EM 1110-2-1100 (Part III)
30 Apr 02
Figure III-2-2. Cross-shore distribution of the longshore sand transport rate measured with traps at Duck,
North Carolina (Kraus, Gingerich, and Rosati 1989)
(2) Qualitative indicators of longshore transport magnitude and direction.
(a) The ability to assess directions of longshore sediment transport is central to successful studies of
coastal erosion and the design of harbor structures and shore protection projects. It is equally important to
evaluate quantities of that transport as a function of wave and current conditions.
(b) Multiple lines of evidence have been used to discern directions of longshore sediment transport.
Most of these are related to the net transport; i.e., the long-term resultant of many individual transport events.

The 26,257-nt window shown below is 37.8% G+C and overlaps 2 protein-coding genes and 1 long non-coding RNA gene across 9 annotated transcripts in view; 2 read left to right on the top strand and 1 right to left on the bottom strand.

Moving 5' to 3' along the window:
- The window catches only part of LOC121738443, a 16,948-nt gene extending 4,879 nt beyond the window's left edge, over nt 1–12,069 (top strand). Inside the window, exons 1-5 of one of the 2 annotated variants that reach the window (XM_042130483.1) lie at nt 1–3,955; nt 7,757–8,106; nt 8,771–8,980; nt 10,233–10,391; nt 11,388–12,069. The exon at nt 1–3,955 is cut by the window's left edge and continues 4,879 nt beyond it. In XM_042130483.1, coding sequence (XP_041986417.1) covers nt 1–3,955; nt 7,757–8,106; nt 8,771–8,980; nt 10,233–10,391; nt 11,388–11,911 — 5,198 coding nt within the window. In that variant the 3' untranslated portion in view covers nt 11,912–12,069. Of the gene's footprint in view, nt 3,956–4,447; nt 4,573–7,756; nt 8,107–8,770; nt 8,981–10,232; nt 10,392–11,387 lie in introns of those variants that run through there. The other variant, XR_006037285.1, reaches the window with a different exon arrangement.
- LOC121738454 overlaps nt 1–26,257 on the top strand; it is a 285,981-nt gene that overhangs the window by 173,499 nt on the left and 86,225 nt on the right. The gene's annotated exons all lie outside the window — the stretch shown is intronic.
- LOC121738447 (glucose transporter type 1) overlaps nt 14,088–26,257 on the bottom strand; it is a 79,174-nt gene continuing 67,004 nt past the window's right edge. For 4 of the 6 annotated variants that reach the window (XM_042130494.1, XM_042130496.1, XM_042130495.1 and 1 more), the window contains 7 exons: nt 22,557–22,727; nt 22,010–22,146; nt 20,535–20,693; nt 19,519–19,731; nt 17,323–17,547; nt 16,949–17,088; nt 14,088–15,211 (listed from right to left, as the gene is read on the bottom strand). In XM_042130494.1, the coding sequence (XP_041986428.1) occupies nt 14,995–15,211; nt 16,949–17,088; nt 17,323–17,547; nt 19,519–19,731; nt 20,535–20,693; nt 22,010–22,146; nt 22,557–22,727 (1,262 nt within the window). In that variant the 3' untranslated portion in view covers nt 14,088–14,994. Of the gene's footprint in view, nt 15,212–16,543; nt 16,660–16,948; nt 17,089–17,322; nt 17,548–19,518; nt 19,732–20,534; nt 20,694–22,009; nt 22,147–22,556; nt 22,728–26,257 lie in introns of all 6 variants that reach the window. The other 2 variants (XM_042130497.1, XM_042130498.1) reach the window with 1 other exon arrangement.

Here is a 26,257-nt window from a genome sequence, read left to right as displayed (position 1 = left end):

Blockage by major structures such as jetties can provide the clearest indication of the long-term net transport
direction (see Figure III-2-1). Sand entrapment by groins is similar, but generally involves smaller volumes
and responds to the shorter-term reversals in transport directions; therefore, groins do not always provide a
definitive indication of the net annual transport direction. Other geomorphologic indicators of transport
direction include the deflection of streams or tidal inlets by the longshore sand movements, shoreline
displacements at headlands similar to that at jetties, the longshore growth of sand spits and barrier islands,
and the pattern of upland depositional features such as beach ridges. Grain sizes and composition of the
beach sediments have also been used to determine transport direction as well as sources of the sediments.
It is often believed that a longshore decrease in the grain size of beach sediment provides an indication of the
direction of the net transport. This is sometimes the case, but grain size changes can also be the product of
alongcoast variations in wave energy levels and/or sediment sources and sinks that have no relation to
sediment transport directions.
Longshore Sediment Transport